Conclusions: Limited evidence suggests that exercise has a beneficial effect on physical and physiological outcomes in patients post-burn. Further trials using high quality methodology are required, with focus on reporting of adverse events, health-related quality of life and psychological outcomes.


Orlando Flores is a PhD candidate in the last stage of his doctoral research project.
His thesis aimed to understand the role of different interventions in the management of metabolic changes occurring post burn injuries.

The use of exercise in burn rehabilitation. A worldwide survey of practice

Mr Orlando Flores1, Dr. Zephanie Tyack2, Dr. Kellie  Stockton3, Dr. Jennifer Paratz1,4

1Burns, Trauma and Critical Care Research Centre. The University of Queensland, Brisbane, Australia, 2Centre for Children’s Burns and Trauma Research, Child Health Research Centre. The University of Queensland, Brisbane, Australia, 3Physiotherapy Department, Children’s Health Queensland, Brisbane, Australia, 4Rehabilitation Science, Griffith University, Brisbane, Australia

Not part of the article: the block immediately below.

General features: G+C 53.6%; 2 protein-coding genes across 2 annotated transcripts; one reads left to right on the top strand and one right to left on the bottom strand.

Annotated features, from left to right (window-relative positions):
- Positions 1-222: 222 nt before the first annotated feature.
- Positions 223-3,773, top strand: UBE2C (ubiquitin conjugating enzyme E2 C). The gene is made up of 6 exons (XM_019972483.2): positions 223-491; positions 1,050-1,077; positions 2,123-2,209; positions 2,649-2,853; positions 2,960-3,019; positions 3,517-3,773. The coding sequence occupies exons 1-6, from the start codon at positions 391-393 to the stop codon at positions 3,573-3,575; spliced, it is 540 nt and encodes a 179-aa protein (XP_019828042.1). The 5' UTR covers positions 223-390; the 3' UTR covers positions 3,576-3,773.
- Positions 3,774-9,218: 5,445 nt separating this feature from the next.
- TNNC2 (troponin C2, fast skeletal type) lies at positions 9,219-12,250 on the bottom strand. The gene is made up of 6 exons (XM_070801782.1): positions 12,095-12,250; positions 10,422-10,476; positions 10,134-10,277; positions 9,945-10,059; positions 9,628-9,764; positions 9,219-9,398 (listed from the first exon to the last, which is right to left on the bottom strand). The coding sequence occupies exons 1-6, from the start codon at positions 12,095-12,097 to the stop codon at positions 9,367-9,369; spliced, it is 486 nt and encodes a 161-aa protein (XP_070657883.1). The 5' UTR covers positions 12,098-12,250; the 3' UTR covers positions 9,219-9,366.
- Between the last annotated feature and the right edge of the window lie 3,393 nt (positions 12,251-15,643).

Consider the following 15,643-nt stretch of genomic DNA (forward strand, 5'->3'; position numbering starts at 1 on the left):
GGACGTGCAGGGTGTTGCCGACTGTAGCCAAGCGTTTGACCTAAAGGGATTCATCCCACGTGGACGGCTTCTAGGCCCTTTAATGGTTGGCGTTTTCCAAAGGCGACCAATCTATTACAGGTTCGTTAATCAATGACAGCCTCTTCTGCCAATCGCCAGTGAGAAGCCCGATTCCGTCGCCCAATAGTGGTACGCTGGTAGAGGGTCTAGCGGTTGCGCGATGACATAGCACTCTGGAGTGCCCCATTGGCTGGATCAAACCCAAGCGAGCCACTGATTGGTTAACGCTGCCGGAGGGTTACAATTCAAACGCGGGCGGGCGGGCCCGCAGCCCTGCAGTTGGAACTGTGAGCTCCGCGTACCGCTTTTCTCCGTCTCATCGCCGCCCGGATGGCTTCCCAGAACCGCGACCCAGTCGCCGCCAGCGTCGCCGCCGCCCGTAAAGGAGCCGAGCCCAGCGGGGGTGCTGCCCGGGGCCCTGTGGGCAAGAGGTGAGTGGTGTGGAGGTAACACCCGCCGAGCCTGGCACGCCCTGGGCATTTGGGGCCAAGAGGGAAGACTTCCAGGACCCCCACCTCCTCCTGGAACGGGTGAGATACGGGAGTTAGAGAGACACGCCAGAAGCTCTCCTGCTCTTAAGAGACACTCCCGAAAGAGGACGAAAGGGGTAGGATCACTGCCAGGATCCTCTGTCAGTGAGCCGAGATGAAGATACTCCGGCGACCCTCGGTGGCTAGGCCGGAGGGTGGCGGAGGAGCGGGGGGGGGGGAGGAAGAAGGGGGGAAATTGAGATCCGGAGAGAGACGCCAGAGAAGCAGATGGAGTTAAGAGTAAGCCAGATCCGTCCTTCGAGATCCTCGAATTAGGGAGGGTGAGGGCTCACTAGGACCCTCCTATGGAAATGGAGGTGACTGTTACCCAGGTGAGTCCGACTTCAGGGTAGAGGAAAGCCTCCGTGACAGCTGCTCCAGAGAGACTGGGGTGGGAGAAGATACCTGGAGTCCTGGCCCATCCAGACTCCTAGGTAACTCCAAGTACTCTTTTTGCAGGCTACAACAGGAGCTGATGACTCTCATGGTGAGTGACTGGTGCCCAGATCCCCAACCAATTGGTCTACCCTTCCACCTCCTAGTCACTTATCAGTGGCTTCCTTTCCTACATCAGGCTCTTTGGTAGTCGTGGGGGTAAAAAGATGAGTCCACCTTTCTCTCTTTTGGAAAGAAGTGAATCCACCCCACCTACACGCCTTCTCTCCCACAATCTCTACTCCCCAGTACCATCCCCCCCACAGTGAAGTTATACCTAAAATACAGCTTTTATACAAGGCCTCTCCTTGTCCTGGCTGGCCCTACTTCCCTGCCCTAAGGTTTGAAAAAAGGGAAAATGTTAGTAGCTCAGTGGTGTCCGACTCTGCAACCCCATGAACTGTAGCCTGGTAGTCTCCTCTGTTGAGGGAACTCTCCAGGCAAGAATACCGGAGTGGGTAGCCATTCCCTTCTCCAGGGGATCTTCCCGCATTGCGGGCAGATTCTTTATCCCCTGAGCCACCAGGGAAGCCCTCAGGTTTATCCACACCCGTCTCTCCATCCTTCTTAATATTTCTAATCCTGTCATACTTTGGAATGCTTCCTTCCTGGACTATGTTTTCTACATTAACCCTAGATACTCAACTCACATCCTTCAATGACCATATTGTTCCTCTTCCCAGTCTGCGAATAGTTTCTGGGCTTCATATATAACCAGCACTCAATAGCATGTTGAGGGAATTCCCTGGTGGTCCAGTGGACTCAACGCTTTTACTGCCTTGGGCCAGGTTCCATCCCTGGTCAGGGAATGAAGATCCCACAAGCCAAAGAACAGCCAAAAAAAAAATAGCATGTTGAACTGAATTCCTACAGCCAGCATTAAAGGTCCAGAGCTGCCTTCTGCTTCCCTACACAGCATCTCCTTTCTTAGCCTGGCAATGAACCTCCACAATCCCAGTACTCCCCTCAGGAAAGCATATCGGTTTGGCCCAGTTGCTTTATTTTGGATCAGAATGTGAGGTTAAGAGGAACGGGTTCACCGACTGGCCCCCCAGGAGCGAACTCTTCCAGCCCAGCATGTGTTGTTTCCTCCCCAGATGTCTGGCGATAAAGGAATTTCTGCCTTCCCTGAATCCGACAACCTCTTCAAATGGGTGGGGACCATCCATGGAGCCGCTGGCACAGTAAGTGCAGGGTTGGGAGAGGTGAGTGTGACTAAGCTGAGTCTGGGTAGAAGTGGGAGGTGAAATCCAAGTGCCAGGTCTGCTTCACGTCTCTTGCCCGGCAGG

Introduction: Exercise interventions have been used to enhance recovery of burn patients affected by hypermetabolism, muscle wasting and contractures. Although the benefits of exercise in burn population have been previously reported, the actual extent of the use of exercise in burn patients worldwide remains unknown. The purpose of this study was to identify the extent and characteristics of exercise use in specialised and non-specialised burn centres worldwide.

Methods: A web-based survey of 47 questions was developed and translated into Spanish and Chinese languages. Distribution of the surveys was made via email using personal contacts of the authors and through six scientific societies related to burn care. Data was analysed using descriptive statistics and comparisons of frequencies were analysed using Chi-square.